Changes are coming to your PG&E bill. The utility is rolling out a new pricing structure and it could cost you more every month.
150,000 customers have been notified that they are a test group for this new pay structure, known as “time of use” payments.
Opponents call it “punishment pricing” and want you to know you can opt out.
If you’re a PG&E customer, make sure you’re watching your mailbox — rate changes rolled out this week.
PG&E spokesperson Matt Nauman said, “We sent a letter to 150,000 customers, it’s a 90-day notice to make them aware that we’re transitioning them to this rate.”
PG&E officially launched its new ‘time of use’ rates, with rates that will increase during peak hours of 4 p.m. to 9 p.m.
“The state’s plan is to move all customers to a time of use plan eventually,” Nauman said.
He says this directive comes from the state legislature. The objective is to encourage consumers to reduce energy use during peak hours when it’s most expensive.
He says in return, your rates will be lower during the other 19 hours of the day. PG&E is encouraging small changes.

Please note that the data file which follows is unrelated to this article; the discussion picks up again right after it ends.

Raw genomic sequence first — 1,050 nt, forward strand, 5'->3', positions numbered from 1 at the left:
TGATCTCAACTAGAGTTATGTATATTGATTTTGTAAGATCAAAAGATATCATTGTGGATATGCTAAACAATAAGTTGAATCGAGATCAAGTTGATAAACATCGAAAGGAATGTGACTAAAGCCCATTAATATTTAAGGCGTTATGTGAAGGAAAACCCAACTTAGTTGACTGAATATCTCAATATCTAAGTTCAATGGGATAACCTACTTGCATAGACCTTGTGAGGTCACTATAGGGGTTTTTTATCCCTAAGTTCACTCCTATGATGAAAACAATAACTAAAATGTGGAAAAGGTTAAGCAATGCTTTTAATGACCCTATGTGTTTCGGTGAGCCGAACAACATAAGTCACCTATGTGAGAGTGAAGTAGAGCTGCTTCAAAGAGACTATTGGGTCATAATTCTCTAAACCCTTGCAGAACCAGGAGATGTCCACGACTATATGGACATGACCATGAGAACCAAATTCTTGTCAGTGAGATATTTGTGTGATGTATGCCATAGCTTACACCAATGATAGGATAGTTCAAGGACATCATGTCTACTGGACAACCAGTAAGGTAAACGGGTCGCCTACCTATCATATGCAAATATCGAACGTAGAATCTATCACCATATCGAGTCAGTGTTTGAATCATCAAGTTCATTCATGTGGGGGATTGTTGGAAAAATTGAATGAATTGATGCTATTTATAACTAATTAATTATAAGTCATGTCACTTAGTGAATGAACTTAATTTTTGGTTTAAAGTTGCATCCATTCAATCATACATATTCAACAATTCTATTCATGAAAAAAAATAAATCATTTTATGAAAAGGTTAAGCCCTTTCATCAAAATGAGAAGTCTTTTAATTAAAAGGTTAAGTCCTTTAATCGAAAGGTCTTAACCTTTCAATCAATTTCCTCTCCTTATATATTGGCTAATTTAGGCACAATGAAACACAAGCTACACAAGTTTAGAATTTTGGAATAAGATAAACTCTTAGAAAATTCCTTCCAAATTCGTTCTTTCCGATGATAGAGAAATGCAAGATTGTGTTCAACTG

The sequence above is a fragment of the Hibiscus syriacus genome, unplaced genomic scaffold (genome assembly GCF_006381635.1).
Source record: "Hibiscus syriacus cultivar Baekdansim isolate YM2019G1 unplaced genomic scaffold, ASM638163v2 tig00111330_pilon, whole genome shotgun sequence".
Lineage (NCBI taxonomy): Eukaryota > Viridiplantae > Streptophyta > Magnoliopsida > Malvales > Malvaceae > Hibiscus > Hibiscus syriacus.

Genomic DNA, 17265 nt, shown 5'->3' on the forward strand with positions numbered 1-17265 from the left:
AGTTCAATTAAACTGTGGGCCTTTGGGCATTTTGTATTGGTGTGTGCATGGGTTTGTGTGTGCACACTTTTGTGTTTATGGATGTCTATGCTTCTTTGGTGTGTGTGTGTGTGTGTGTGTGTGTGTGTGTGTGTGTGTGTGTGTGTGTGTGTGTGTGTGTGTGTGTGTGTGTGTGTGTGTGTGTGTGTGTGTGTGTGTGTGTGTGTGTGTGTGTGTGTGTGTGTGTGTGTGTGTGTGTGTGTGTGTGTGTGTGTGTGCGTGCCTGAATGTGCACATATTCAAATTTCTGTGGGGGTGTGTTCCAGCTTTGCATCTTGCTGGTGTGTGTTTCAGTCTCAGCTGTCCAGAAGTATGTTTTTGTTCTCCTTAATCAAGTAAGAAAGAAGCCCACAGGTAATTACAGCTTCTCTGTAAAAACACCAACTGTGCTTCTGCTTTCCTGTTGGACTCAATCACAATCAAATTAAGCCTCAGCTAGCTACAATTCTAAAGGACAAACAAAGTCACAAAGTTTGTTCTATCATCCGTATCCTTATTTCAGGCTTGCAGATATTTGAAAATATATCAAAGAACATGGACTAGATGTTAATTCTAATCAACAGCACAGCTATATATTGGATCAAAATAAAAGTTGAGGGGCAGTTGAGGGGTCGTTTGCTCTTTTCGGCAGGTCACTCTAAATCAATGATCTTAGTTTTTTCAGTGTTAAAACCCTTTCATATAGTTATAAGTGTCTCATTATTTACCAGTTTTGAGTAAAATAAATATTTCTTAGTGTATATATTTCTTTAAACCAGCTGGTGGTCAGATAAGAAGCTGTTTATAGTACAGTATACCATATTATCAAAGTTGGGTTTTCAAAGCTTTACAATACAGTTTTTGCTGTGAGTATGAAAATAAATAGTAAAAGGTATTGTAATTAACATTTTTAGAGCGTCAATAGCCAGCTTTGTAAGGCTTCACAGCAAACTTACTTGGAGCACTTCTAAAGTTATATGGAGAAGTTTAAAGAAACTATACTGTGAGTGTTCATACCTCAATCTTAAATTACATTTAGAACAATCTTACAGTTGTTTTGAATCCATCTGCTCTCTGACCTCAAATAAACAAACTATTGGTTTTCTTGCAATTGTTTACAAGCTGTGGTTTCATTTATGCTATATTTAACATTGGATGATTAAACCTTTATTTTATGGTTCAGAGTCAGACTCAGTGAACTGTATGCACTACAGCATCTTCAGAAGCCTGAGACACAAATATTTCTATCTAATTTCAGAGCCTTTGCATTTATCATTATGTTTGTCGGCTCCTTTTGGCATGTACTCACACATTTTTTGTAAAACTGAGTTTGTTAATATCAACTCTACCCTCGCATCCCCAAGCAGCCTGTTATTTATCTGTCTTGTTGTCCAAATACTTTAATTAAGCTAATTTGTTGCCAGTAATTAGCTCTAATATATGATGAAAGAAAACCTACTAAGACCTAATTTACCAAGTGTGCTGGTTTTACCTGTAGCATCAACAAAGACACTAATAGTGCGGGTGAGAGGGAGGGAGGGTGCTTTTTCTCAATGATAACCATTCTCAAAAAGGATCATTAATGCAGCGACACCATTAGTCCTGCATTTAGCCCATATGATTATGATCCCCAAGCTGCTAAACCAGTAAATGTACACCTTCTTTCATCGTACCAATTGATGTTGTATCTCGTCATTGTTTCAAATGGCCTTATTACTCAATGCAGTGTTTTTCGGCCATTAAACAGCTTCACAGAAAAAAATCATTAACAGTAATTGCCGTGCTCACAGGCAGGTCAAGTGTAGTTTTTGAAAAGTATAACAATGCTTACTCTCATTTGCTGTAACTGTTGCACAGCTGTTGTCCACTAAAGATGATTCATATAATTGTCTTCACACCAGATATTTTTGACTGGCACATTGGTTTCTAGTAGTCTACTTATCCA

“Not running your washing machine or dishwasher until after 9 p.m.” Nauman said.
Mark Toney, the executive director of The Utility Reform Network (TURN) said, “It’s just not right to punish people for cooking dinner.”
TURN is a consumer watchdog group agency that shares PG&E’s goal of reducing electrical use during peak hours, but says signing people up for a new program without their consent, is the wrong way to do it.
“We would much rather have a time of use system where people are recruited to do this affirmatively instead of automatically being signed up whether they ask for it or not,” Toney said.
He wants PG&E consumers to know they can opt out, and if you don’t like this plan — tell the people who have the power to change it.
“If their bills are going sky high because of these time of use rates, this punishment pricing, you’ve got to let your legislators know this,” Toney said.
If you decide to opt out, you need to communicate to PG&E that you’d like to keep your same payment plan.
For the first year of time of use payments, if your bill is higher than your previous rate, PG&E will refund the difference.